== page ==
Note: Some OSHA standards impose additional, more specific requirements for hazard identification and assessment. This rule does not displace those requirements.

ASSE Comment: Clearly some of the elements cited in (i) through (iv) are outside the levels of competence for many organizations impacted by this rule, primarily small businesses. This proposed rule offers an opportunity to raise awareness of safety and health programs which has not been seen since 1969. The time has come for OSHA to work with the accredited professional safety and health certification bodies and membership organizations, such as ASSE, to implement and maintain a quality system for voluntary third party audits and evaluations.

The long term success of this rule will dictated by the competence of those responsible to monitor its compliance. ASSE takes the opportunity to point out that the Society is the secretariat of the accredited American National Standards (ANSI) project titled; Z590, Criteria for Establishing Levels of Competence and Certification in the Safety Profession. Our belief is that this standard as a work in progress, when created/approved, will have significant impact on the practice of the safety profession. The Morella Amendment to the National Technology Transfer Act of 1995 requires that national voluntary consensus be considered for implementation during formal rule making, thus, the significance of this standard for the proposed rule. Most importantly, OSHA has an official vote on the draft standard, and we recommend that the agency consider recognizing/citing the standard in the rule after it is approved through the ANSI process.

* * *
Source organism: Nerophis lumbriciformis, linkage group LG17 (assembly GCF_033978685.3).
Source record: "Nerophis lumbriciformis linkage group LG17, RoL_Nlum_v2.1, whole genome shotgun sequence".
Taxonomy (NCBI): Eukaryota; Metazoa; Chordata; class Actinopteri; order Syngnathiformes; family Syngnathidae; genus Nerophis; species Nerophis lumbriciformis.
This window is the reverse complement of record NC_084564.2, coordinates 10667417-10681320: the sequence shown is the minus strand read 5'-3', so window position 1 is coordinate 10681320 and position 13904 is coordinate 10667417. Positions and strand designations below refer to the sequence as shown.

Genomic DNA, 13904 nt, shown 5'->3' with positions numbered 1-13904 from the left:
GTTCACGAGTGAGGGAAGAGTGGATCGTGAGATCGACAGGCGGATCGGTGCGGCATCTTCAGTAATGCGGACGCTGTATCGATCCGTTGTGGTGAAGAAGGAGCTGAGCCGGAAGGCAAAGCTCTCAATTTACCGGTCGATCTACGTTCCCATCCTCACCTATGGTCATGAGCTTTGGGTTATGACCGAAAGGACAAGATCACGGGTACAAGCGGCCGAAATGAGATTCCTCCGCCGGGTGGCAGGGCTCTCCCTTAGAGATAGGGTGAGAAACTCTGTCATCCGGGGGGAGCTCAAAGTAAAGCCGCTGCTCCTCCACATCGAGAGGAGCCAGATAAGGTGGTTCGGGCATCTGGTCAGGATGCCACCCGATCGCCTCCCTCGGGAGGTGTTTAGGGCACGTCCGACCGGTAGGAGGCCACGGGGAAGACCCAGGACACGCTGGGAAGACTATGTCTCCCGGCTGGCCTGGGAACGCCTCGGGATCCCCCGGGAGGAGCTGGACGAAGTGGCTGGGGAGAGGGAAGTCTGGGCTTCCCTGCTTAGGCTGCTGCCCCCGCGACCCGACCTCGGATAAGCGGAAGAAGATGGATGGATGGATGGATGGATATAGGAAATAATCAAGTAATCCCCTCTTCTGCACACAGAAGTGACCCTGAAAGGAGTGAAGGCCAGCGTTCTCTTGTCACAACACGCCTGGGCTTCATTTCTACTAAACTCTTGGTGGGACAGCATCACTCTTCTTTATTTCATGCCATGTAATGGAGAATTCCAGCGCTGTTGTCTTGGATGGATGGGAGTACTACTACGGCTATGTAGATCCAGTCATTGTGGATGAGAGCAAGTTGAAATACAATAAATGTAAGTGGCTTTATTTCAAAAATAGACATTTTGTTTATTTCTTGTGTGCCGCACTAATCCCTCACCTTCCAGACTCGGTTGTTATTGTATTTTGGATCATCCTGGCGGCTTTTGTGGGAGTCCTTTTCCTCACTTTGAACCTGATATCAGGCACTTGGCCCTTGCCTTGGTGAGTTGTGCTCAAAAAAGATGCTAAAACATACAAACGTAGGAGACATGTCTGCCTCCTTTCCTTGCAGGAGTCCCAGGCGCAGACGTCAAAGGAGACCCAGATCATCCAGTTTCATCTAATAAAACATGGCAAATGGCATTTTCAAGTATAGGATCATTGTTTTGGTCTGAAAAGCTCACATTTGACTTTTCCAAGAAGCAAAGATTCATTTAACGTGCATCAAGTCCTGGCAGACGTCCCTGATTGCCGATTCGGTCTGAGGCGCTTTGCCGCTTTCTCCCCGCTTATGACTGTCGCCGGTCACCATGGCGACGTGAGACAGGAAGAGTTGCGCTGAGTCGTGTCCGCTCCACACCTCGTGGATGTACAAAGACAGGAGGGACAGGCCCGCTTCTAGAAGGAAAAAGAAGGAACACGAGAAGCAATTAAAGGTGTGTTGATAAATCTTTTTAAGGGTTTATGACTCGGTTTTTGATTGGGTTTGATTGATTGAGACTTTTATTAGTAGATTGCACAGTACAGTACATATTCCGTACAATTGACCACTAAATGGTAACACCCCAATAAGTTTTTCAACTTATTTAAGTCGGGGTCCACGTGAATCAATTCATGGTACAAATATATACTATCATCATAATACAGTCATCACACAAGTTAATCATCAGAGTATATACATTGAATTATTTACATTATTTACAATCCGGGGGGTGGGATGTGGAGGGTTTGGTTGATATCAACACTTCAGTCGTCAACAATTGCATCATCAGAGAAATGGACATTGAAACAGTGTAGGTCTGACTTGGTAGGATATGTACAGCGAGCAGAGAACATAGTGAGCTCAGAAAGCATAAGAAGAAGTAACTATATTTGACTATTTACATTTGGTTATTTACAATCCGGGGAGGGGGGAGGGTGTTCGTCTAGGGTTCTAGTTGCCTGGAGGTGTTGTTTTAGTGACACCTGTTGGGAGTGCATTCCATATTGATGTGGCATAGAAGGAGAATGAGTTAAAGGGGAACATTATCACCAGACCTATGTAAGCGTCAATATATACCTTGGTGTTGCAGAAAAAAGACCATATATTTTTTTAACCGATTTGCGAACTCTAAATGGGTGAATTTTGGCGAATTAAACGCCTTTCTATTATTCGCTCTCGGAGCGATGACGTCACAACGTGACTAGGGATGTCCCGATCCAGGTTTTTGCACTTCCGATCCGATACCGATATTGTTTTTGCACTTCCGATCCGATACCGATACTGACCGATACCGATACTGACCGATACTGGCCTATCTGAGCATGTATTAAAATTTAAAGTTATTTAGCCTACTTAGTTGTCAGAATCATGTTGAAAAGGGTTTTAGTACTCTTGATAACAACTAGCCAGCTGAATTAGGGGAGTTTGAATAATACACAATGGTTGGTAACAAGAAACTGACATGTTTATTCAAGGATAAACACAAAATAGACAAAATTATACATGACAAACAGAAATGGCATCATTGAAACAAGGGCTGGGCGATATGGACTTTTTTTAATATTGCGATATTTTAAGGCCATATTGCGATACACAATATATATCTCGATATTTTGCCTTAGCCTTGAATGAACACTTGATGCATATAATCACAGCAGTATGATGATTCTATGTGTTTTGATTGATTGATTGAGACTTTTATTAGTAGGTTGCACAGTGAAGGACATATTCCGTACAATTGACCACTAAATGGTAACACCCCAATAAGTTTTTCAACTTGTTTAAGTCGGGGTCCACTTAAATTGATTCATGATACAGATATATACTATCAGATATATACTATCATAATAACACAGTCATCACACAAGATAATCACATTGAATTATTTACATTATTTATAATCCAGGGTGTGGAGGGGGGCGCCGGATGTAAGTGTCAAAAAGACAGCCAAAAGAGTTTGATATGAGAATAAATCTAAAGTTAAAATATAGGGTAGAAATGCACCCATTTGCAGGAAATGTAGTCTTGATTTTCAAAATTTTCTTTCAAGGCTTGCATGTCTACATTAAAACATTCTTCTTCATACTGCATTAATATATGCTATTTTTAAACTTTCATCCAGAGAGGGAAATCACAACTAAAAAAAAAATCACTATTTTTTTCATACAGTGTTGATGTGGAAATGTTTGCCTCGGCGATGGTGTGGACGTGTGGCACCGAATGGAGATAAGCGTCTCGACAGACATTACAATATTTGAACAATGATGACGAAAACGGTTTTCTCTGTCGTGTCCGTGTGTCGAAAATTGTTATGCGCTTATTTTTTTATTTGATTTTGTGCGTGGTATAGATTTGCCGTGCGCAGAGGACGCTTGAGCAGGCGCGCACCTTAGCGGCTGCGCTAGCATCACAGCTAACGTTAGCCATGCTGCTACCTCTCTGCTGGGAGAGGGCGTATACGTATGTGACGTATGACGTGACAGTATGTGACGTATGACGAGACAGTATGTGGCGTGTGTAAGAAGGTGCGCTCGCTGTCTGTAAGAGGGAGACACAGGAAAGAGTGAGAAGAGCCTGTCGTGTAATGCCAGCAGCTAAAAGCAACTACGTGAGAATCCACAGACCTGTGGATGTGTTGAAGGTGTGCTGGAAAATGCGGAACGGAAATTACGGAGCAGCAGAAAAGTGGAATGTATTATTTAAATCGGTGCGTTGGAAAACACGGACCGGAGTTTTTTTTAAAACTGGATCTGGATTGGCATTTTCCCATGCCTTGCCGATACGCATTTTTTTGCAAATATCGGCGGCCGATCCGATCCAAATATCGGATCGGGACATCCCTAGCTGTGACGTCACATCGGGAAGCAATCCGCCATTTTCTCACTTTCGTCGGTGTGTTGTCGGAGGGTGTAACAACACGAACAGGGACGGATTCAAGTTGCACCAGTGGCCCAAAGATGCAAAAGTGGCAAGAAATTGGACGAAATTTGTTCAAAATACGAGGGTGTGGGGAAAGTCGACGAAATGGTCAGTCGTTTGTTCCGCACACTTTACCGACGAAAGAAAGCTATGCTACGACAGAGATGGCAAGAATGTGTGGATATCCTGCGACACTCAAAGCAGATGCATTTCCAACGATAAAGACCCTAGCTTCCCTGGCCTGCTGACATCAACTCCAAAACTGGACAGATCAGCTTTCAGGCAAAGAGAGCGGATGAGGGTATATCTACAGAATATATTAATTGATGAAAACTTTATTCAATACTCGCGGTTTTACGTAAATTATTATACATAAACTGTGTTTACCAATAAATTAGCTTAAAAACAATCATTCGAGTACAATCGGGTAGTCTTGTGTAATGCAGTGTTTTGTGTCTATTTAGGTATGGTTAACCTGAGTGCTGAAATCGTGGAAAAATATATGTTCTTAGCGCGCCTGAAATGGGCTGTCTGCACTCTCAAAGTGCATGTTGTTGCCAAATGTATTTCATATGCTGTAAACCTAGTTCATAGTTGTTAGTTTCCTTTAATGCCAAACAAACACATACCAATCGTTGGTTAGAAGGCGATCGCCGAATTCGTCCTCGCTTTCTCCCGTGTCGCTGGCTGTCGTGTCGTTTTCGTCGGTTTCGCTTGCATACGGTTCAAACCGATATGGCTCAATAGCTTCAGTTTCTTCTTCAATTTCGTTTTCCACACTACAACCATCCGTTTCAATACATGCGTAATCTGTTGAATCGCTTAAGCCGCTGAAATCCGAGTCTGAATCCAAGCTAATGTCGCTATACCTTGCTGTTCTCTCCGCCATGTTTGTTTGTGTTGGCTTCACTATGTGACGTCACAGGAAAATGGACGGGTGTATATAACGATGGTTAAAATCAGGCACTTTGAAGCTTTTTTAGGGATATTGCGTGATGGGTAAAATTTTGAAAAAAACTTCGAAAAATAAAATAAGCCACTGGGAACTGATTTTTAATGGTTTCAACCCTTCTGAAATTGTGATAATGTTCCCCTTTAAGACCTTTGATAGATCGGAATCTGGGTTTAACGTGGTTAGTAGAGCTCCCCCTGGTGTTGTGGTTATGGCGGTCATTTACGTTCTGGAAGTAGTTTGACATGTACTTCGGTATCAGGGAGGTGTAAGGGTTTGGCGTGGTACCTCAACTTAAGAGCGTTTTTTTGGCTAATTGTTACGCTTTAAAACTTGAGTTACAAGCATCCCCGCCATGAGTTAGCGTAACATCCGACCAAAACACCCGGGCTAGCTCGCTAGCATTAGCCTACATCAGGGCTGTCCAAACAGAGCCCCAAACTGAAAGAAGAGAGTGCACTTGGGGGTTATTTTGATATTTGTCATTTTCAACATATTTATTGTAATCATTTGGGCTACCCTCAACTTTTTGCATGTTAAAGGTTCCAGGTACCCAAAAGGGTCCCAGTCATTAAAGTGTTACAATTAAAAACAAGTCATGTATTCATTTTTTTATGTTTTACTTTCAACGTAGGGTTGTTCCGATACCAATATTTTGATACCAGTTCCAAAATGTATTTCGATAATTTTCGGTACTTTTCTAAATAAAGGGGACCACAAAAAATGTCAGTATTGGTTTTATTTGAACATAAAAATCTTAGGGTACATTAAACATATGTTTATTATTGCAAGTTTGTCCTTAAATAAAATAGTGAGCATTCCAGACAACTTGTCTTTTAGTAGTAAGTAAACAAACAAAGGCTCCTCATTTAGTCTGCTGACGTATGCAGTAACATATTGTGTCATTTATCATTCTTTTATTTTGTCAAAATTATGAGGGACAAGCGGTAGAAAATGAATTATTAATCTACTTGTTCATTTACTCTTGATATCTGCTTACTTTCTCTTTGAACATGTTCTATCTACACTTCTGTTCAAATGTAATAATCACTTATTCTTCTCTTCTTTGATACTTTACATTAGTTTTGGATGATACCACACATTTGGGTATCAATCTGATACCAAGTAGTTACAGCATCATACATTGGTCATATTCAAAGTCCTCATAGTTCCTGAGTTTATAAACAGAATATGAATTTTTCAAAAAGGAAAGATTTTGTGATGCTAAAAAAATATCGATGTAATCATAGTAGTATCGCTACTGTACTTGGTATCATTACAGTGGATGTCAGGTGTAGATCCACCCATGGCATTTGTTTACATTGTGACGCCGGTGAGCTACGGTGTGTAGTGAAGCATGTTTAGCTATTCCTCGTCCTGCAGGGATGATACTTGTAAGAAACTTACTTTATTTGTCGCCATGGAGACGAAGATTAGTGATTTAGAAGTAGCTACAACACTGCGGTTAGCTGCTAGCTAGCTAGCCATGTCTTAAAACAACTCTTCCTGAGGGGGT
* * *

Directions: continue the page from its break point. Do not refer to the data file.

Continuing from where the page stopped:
(d)(3) How often must the employer carry out the hazard identification and assessment process? The employer must carry it out:
(i) Initially;
(ii) As often thereafter as necessary to ensure compliance with the General Duty Clause and OSHA standards and at least every two years; and
(iii) When safety and health information or a change in workplace conditions indicates that a new or increased hazard may be present.

ASSE Comment: The Society has concern with requirement (iii) as it is not realistic to expect a safety professional to conduct a hazard identification and assessment each time there is information provided in a professional safety or trade association publication. This concern is due to the OSHA definition of "Safety and Health Information". In effect, this sets the stage to punish employers and safety professionals who are proactive in the safety and health profession. This would also have a chilling effect on safety professionals belonging to professional organizations such as ASSE. Our suggestion is that (iii) be taken out of the regulation or the definition be revised in the following manner:

(iii) When safety and health information or a A significant change in workplace conditions indicates that a new or increased hazard may be present.

(d)(4) When must the employer investigate safety and health events in the workplace? The employer must investigate each work-related death, serious injury or illness, or incident (near-miss) having the potential to cause death or serious physical harm.
(d)(5) What records of safety and health program activities must the employer keep? The employer must keep records of the hazards identified and their assessment and the actions the employer has taken or plans to take to control those hazards. Exemption: Employers with fewer than 10 employees are exempt from the recordkeeping requirements of this rule.